Will work. Note how I changed the second ! to a dot, but the .Form MUST remain as "dot" since .form is a property of the control called frmCalendar. And I going to stress and re-stress that frmCAlendar is a no a form object, but a control on the current form of type sub-form control.

     

     

    >where do I find an Object Browser showing the hierarchy of objects? The Property Sheet shows a list of objects on one level, but it doesn't reveal the hierarchy.

     

    Well, a2010 has changed this, and if you editing a query, or in the property sheet of a control or even edting and typing in the control source on a form, then the hierarchy of objects will show if you use bang.  So, for these types of expressions, you might as well use ! since you do get inteli-sense now.

     

    However, in the VBA editor, you will not see this intel-sense for the hierarchy.  

     

    ·         >I can see there's a "Navigation Form" and a "NavigationSubform",

    CCareful here. The above Navigation Form is just a form name, and it could be named anything you want.  So, when you create a navigation form, the default name is Navigation Form. What is MORE important in the above is that Navigation Form is the name of a form. However, NavigationSubform IS NOT THE NAME of a form BUT ONLY the name of a control on the form Navigation Form.

    As I stated there no such thing as a sub-form, but only a sub form control. When you want a combo box on a form, you place a combo box control on the form. When you want a text box on a form, you place a text box control on a form. And when you want to display some sub form, then you place a sub-form CONTROL on the form.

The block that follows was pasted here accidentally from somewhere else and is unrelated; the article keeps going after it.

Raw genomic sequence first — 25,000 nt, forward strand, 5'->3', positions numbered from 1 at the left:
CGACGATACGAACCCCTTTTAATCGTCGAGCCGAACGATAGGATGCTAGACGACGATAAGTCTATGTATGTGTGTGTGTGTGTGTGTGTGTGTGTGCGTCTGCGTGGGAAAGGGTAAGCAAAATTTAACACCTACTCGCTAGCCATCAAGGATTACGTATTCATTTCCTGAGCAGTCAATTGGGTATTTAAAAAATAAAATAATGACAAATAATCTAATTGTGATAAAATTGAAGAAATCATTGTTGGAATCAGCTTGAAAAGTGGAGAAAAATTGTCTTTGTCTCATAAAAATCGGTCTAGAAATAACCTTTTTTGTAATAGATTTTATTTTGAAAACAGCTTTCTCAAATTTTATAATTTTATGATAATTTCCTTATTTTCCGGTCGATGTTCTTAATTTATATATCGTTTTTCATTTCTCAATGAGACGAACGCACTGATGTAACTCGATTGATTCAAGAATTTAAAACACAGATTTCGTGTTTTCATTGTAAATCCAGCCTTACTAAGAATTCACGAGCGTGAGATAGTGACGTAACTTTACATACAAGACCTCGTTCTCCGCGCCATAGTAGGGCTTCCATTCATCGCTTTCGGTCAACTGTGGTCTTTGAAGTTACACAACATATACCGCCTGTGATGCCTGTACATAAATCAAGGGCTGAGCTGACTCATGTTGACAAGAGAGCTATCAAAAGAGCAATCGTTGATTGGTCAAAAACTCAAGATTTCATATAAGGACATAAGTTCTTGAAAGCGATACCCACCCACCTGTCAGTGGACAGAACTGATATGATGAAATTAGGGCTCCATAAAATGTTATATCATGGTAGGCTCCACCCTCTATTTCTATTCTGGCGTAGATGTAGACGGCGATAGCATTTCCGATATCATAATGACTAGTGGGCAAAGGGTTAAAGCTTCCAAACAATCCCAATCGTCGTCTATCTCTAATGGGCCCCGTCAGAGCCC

This sub-form control does NOT need to have the same as the underlying form it going to reference and point to and display as a sub-form.

    Now, with above in mind we can now look at:

    >Forms!NavigationForm.frmCalendar.Form!cboDepartment

    In the above the main form = NavigationForm

    frmCalendar is ONLY the name of a sub control on the NavigationForm. What form name that frmCAlendar will display is not known. That control frmCalendar may or may not be displaying a form called frmCalendar.   

      

    Forms!NavigationForm.Hello.Form!cboDepartment

    Forms!NavigationForm.ThisIsSilly.Form!cobDepartment

     

    However, as noted, since the DEFAULT sub form name (which you can change if you want) is normally called NavigationSubform then I would have assumed for the sake of sanity and not confusing everyone here, it would have been written as:

     

    Forms!NavigationForm. NavigationSubform.Form!cobDepartment

     

    Now, I suppose it is possible that a control frmCalendar was placed on the navigation form IN ADDITION to the standard defaulted control name of NavagationSubForm.

     

    So just keep in mind that the new "navigation" system we have in Access 2010 actually works really much how any sub form worked in previous editions.

     

    In fact, in the past it was quite common to setup one sub-form on a form, and then change what form it will display. So this is what occurs when you click on a different button in the new navigation form system for a2010 – it not hard to recreate this effect in previous versions.

     

    I spend some time on this since I wanted you to keep in mind that the name of the sub-form control has nothing to do with the actual name of the form that the sub-form control will display and render inside of an existing form (they are often the same, but often not). So in the case of a Navigation form, the sub form to display and show all the different forms is called navagationsubform.